Susan Morrison: Weatherbomb? Grin and bear it
Sorry, I know we are on the run-up to the Big Tinsel, and we generally avoid gloomy news at this time of the year, but given recent press coverage I thought I’d join in the general air of panic and hysterical overreaction about the weather.
So, we are all going to die. There we have it. Apparently, the weather has turned positively biblical on us and it’s time to hit the shelters. We have been hit by the Weatherbomb.
Rumour has it that ice floes advance upon the Forth. Sleet and rain rake the High Street. In Glasgow, a city where gentlemen maintain a proud tradition of adhering to the comb-over a la Archie Macpherson, the wind whips up unsuspecting hair to flap above the bobbing heads of Christmas shoppers like the top surf of a breaker on the shore.
Proud Mary’s big wheel might keep on turning, but the one in the Gardens can be stilled by the Arctic gales.
ScotRail has resorted to its usual bad weather default position of vaguely worried confusion.
Why, it’s only a matter of time before polar bears are seen sauntering down Leith Walk and the penguins vote yes for freedom from the zoo. Glaciers will inch down from the north and Dalgety Bay will disappear, which will have a fairly negative effect on house prices in Fife, I should imagine, and will thus enrage the Daily Mail.
Even Carol who does the weather on the breakfast news has forsaken her cheery demeanour and instead opted for the sort of solemn expression newsreaders usually employ when they must relay the news that a Z-list X Factor wannabe has been arrested on charges of avoiding parking fines. It is Armageddon, my friends, pure and simple. Nothing we can do but hunker down and wait for rescue.
Just hold the phone, good people.
It’s December. This is the middle of winter. Now, some years we get winters that are barely worth the name. I’ve seen Decembers that needed sun lotion. I’ve seen Decembers that you hardly notice. On the other hand, we all remember the year the M8 turned into a giant car-flavoured popsicle.
This December has decided to make a bit of a name for itself, that’s all.
Bag snobbery is a real carry on
You must forgive me, but I am becoming obsessed with carrier bags because we have to pay for them now. Well, they are handy to have but they do clutter the planet up, especially if whipped about by a Weatherbomb.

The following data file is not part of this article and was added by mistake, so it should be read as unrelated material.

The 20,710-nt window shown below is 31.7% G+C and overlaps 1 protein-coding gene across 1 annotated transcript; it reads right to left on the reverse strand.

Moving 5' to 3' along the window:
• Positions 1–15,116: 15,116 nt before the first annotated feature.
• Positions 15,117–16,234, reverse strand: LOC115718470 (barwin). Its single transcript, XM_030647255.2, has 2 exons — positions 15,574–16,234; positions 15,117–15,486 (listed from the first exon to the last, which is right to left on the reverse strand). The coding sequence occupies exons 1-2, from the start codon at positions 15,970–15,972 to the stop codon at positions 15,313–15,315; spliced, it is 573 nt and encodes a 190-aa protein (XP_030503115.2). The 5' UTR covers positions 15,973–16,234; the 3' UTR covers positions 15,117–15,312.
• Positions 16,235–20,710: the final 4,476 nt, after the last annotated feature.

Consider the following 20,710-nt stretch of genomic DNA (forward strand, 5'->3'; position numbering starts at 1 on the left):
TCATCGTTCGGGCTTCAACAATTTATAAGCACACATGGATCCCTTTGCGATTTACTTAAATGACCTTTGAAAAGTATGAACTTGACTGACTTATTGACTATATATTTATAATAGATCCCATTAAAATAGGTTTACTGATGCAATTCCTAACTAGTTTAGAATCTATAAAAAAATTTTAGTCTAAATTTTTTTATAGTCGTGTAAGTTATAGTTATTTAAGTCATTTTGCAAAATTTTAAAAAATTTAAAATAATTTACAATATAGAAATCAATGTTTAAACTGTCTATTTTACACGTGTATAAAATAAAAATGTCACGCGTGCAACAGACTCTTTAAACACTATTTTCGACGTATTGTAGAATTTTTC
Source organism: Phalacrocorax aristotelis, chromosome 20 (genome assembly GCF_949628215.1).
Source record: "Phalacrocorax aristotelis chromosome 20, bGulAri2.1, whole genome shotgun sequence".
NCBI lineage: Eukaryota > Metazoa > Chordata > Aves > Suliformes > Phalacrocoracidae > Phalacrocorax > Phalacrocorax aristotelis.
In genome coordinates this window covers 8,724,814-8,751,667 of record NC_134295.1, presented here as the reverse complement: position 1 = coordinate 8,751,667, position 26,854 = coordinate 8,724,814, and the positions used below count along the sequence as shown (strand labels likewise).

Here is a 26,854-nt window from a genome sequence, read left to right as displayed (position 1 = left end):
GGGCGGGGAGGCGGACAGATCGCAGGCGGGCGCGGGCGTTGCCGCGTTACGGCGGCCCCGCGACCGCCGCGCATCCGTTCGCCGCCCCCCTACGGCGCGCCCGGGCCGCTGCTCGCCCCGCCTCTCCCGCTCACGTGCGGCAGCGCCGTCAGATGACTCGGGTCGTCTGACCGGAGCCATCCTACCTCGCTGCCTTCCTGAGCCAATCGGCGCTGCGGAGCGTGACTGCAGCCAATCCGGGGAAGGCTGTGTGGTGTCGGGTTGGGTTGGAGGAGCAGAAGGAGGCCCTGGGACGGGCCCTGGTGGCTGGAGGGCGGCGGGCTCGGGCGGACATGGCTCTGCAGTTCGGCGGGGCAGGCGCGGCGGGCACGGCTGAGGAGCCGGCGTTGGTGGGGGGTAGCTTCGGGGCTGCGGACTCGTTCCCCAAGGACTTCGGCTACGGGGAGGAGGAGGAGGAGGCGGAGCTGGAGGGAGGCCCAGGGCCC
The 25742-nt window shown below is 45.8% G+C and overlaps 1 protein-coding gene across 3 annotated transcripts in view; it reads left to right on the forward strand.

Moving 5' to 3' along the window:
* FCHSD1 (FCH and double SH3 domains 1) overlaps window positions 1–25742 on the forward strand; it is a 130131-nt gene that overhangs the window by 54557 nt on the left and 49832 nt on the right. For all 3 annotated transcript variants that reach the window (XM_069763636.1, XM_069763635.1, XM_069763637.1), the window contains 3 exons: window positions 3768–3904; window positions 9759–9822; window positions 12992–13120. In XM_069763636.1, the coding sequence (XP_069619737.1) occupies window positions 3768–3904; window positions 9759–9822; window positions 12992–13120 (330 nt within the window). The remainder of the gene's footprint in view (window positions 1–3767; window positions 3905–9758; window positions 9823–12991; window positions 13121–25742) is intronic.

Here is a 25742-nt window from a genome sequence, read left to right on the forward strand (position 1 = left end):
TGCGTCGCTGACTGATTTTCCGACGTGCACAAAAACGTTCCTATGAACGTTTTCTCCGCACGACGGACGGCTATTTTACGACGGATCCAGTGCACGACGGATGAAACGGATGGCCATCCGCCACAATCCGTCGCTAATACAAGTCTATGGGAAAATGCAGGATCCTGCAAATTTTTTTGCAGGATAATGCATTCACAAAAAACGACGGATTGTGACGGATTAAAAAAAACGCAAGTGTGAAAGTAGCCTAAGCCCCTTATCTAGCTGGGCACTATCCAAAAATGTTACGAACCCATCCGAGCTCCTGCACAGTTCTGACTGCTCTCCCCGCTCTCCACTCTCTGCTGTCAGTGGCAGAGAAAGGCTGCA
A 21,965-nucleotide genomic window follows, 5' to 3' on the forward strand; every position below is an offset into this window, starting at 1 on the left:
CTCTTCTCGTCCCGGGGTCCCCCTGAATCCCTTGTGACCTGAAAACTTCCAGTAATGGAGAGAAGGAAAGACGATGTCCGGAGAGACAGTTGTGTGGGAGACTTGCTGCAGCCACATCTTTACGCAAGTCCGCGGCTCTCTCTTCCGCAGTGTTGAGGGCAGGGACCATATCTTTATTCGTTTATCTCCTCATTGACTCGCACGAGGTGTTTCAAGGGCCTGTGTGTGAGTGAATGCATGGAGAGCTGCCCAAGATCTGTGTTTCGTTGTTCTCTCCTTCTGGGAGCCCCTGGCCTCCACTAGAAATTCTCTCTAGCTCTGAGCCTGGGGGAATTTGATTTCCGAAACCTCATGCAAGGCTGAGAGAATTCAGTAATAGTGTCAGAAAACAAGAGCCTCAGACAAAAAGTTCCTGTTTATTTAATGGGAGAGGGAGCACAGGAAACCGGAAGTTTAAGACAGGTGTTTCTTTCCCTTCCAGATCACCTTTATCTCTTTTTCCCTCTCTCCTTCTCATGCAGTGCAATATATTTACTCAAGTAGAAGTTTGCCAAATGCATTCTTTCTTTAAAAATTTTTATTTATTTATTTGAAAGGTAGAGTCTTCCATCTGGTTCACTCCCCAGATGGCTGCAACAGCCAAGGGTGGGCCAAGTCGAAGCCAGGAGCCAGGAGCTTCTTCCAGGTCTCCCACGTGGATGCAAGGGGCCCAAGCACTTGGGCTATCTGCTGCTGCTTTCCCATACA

I don’t mind. I’m a bit of a Rainbow warrior for endangered species, with the exception of pandas, of course.
My antipathy to those glorified pyjama cases currently lurking in our zoo, with every whim and fancy catered to like pampered royalty, is well documented. They can’t even breed. Pandas, that is. Royalty seems to have taken to this heir and spare thing with gusto. In fact, it could probably give those great black and white lumps a tip or two.
Anyway, what with reuse of carrier bags being compulsory now, I can’t help notice the rise of carrier bag snobbery. Wander into any shop with a John Lewis carrier bag and feel the love. Assistants fawn and smile. They insist on you having a nice day, even if you don’t want to have one.
The smile betrays a certain twitch when a carrier bag embossed with the name of a discount supermarket is unfurled before them. Why, the atmosphere can get distinctly chilly. I’m thinking of taking a quick run to London and stocking up on Harrods bags to flog at Waverley.
Your phone call home is very important to us
I called the house to see if a parcel had arrived. The son answered, with his new deep rumbly voice.
“Hi,” I said, “it’s me, mum.”
“How do I know?” he said.
“Cos it’s me,” I said.
“I’ll have to ask you a security question,” he said. “What’s the name of the cat?”
It’s a trick question. We’ve got two. I won.
Naming storms should be gone with the wind
Who’s running about giving weather stage names, anyway? I blame the Americans, even though they needed to have the name of Hurricane Bawbag explained to them.
Or it could be overexcited meteorologists, a breed I had always hitherto thought to be a calm, reliable sort of scientific person, with horn-rimmed glasses and pens in their top pockets.
Now it seems they sit in offices shrieking like teenage girlies every time the weather does something a bit freaky, which, let’s face it, it seems to do every day now, and vying to make up nicknames.
Calm yourselves, weather predictors. One of you lot gave the nod that led to D-Day. There was a window of calm in the weather to land the invasion force. I bet they didn’t burst into Eisenhower’s office screaming, “It’s great for invasion! Let’s call it a ThorHammerFlatCalm!”